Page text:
By Jesse J. Holland
Washington – The Supreme Court on Wednesday limited the ability of people to combine forces and fight corporations together when they want to dispute contracts for cellphones, cable television and other services, a move consumer advocates called a crushing blow.
In a 5-4 ideological split, the high court’s conservatives said businesses can block their customers from using class actions. The court said the federal arbitration law trumps state laws that invalidate contracts banning class actions.
The decision came in a dispute between AT&T Mobility and a California couple who objected to being charged around $30 in sales tax for what they were told was a free cellphone.
Businesses commonly require arbitration clauses in consumer contracts to protect them from facing their customers in court. The Supreme Court’s decision means that corporations now won’t need to worry about consumers, shareholders or even employees banding together and fighting them using lawsuits or arbitration, consumer groups said.
“Now, whenever you sign a contract to get a cellphone, open a bank account or take a job, you may be giving up your right to hold companies accountable for fraud, discrimination or other illegal practices,” said Deepak Gupta, a Public Citizen lawyer who argued the case.
Sen. Patrick Leahy, D-Vt., chairman of the Senate Judiciary Committee, said the decision would hamper the rights of consumers to be protected by state laws.
“Class actions are an effective way to ensure consumer protection, but today’s opinion by the Roberts court continued to move in a direction that undermines this access to justice for hard-working Americans,” Leahy said.
Wireless provider AT&T Mobility, whose contracts brought about the decision, called it a victory for consumers. “We value our customers, and AT&T’s arbitration program is free, fair, fast, easy to use and consumer friendly,” the company said in a news release.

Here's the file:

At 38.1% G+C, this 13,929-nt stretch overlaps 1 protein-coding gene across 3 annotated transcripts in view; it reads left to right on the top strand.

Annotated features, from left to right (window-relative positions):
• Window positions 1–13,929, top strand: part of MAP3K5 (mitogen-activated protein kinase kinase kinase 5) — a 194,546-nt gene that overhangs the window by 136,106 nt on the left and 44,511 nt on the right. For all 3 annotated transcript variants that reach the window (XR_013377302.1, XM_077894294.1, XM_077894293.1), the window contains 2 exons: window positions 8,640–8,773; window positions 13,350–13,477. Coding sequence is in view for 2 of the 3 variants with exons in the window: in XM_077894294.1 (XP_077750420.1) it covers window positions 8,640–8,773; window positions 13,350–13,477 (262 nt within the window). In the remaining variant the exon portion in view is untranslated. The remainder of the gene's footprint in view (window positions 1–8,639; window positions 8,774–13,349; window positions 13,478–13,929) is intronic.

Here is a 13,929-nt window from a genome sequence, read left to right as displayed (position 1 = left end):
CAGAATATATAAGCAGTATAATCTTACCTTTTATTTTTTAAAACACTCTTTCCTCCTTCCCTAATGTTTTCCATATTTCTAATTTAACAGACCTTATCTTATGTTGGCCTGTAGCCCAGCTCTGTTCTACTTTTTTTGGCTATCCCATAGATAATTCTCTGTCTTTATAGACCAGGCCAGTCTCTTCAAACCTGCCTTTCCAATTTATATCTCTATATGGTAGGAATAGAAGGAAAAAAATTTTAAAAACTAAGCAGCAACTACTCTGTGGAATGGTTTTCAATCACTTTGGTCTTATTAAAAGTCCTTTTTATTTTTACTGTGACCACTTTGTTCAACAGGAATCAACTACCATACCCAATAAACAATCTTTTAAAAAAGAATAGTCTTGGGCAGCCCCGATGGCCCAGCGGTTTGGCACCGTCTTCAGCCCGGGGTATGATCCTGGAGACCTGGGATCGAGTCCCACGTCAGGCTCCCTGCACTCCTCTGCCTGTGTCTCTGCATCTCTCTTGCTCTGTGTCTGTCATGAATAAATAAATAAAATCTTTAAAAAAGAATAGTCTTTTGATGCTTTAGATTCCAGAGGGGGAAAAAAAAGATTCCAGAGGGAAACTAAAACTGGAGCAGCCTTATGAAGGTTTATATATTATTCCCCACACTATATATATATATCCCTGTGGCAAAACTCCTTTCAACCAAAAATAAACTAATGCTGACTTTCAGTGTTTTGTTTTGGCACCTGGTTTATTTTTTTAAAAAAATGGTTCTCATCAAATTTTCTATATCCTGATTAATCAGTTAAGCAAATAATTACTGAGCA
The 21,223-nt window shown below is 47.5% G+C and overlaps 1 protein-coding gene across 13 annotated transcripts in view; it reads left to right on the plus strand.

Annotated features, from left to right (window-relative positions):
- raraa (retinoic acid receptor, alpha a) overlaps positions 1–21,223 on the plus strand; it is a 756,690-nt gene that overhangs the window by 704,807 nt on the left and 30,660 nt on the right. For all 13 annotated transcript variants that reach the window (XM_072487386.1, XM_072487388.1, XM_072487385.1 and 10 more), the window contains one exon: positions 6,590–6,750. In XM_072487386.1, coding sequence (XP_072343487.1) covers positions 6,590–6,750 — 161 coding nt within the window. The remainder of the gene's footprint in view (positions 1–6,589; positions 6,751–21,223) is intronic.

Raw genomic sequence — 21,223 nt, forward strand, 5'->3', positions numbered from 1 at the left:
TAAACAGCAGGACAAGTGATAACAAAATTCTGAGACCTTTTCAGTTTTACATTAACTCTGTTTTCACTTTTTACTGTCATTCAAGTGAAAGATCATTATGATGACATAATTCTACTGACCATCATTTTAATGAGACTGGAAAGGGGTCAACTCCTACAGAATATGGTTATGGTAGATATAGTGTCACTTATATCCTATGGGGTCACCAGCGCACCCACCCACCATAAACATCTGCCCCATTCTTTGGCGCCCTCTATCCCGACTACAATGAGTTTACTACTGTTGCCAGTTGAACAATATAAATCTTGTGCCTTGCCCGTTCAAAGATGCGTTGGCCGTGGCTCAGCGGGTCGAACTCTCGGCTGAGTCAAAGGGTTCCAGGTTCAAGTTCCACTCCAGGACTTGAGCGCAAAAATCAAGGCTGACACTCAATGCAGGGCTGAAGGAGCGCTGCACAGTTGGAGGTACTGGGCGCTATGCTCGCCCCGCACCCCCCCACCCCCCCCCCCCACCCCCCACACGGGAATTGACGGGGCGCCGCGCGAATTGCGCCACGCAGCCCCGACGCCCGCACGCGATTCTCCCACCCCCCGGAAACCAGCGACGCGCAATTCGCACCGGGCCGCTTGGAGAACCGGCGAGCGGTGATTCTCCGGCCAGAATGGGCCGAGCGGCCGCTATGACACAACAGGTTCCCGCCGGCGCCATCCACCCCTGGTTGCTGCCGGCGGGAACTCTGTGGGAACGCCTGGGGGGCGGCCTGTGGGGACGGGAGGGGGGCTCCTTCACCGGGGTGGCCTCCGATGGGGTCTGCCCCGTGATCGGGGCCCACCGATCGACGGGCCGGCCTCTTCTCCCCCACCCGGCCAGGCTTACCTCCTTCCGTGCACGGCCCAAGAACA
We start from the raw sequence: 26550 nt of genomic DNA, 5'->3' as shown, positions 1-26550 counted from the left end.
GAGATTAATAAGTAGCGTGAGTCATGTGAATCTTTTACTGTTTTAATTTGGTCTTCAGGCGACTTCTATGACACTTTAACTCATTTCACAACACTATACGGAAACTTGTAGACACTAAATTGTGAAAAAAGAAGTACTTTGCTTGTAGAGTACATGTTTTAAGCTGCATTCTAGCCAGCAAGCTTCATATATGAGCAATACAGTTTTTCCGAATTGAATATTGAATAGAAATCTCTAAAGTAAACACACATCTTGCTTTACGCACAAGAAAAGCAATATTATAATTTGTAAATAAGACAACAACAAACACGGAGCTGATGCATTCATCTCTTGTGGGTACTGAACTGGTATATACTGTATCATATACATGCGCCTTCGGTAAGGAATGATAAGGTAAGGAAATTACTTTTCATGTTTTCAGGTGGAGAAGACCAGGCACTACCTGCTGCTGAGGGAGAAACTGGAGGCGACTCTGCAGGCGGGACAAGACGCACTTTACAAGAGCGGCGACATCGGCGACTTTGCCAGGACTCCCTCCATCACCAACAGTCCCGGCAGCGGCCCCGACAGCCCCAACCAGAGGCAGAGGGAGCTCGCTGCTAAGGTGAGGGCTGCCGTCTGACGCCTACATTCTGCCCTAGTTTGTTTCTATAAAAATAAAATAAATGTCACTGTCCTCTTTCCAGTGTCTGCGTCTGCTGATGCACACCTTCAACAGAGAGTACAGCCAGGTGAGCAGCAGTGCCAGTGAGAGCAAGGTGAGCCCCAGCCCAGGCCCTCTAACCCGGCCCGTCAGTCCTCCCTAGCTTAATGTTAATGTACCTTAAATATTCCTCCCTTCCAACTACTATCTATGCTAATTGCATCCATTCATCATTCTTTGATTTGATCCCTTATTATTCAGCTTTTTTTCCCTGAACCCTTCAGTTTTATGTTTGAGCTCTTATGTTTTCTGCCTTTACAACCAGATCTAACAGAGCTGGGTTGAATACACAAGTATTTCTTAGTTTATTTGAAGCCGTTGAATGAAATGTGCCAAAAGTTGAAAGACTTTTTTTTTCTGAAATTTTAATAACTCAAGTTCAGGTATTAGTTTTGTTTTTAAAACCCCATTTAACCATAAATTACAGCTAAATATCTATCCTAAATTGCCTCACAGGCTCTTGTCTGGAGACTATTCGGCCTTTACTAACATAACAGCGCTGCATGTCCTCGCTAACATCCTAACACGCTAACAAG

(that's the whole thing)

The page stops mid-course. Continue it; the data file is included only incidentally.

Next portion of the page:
Lawyer Jack E. Pace III said the ruling preserves arbitration for consumers.
“Arbitration can be an efficient, low-cost avenue for a consumer to bring a claim against a service provider, but if those claims easily could become sprawling class actions, what business would include an arbitration clause in its contracts?” said Pace, who works for the law firm White & Case.
Like many such contracts, the fine print of the agreement between AT&T and Californians Liza and Vincent Concepcion calls for all disputes to be settled by arbitration and prohibits customers from joining forces in a class action.
Under arbitration, two parties allow a third to resolve their dispute. Businesses prefer arbitration to lawsuits, which can be time-consuming and costly. Consumer groups prefer lawsuits over arbitration because of the openness of courtroom litigation.
A California law said that arbitration agreements that banned class actions could be considered unconscionable and unenforceable. The 9th U.S. Circuit Court of Appeals in San Francisco said that did not interfere with the federal law allowing arbitration, the Federal Arbitration Act.
But Justice Antonin Scalia, writing for the high court’s majority, said it did. “The California law in question stands as an obstacle to the accomplishment of the purposes and the objectives of the FAA. It is accordingly pre-empted,” he said.
Scalia was joined in the judgment by Chief Justice John Roberts and Justices Anthony Kennedy, Clarence Thomas and Samuel Alito.
The court’s four liberal-leaning justices, Stephen Breyer, Ruth Bader Ginsburg, Sonia Sotomayor and Elena Kagan, dissented from the decision. Breyer said the high court should not have interfered with the state law.
“California is free to define unconscionability as it sees fit, and its common law is of no federal concern so long as the state does not adopt a special rule that disfavors arbitration,” Breyer said.